Recently, the political relationship between Russia and the Western powers, especially NATO, has been one of deep distrust. The feelings of political and diplomatic uncertainty have been creeping closer to a boiling point and are most evident from the events that took place on Tuesday, November 22, 2015.
Turkish fighter jets took down a Russian warplane that Turkey has claimed entered its airspace. While Russia has denied Turkish claims, NATO secretary Jens Stoltenberg has called for “calm and de-escalation.” However, at this point NATO backs Turkish claims completely. Russia and Turkey represent two opposing sides of the Syrian civil war. While Russia backs Assad to fight ISIS, Turkey backs the American coalition, again, to fight ISIS. However, both sides have been unsuccessful in their efforts to fight ISIS and it can be argued that Syria is a new proxy war between NATO allies and Russia.
Russia has been trying to support Assad’s army in Syria and has therefore been more focused on attacking the Syrian rebel forces. They have failed to properly attack IS groups.
President Barack Obama and French President Francois Hollande have been hoping to create a coalition with Russia, especially after ISIS attacked a Russian passenger jet over Egypt earlier this month. There has been an effort to create a unified action against ISIS, however, the incident with Turkey casts doubts on such an agreement’s coming to fruition. When Turkey called upon NATO, Russian President Vladimir Putin was greatly disturbed. Immediately after the Russian jet was shot down as he stated:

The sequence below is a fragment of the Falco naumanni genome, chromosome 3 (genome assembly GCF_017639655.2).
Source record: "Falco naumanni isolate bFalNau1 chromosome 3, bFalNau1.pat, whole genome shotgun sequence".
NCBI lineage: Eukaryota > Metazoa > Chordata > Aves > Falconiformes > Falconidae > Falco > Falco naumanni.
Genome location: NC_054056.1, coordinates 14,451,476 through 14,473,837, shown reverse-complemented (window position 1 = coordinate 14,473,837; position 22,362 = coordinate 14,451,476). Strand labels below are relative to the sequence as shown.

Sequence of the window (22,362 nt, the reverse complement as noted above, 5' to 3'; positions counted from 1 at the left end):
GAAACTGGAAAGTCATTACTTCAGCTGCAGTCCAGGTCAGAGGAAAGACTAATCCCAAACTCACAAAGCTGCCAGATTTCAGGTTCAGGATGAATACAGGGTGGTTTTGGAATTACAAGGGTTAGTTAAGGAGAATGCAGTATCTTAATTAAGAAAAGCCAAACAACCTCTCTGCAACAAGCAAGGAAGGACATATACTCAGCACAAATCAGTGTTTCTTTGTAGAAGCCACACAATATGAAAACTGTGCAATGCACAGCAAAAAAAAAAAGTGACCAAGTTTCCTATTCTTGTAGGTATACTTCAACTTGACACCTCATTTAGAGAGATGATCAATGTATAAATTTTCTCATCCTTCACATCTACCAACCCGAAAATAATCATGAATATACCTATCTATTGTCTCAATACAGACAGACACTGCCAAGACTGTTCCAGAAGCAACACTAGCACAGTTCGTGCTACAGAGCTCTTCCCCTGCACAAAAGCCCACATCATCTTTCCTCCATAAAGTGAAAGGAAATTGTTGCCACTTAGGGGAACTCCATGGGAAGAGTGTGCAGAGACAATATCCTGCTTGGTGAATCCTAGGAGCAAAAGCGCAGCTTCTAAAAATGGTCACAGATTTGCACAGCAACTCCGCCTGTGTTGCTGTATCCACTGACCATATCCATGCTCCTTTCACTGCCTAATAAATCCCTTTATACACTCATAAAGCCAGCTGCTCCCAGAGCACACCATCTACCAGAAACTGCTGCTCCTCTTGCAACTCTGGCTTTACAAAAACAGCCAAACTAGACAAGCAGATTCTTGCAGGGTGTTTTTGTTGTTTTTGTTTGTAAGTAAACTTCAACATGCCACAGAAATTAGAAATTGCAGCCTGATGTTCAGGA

“instead of immediately making the necessary contact with us, the Turkish side turned to their partners in NATO for talks on this incident. It’s as if we shot down the Turkish plan and not they, ours. Do the want to put NATO as the service of the Islamic State?”
This statement by Putin only validates the declining diplomatic relations between Turkey and Russia.
NATO and other western states were already feeling a strained relationship with Russia due to its annexation of Crimea and obviously, its support of the Assad regime. On the other hand, Russia also faces pressures from Turkey after the Russian bombings of Turkmen tribesmen in Syria (who are poised against the Assad regime), especially after Turkish pleas to stop the attacks. The political drama between these powerful states is far too deep to be a productive effort against ISIS and has the potential of creating another power vacuum in the State of Syria.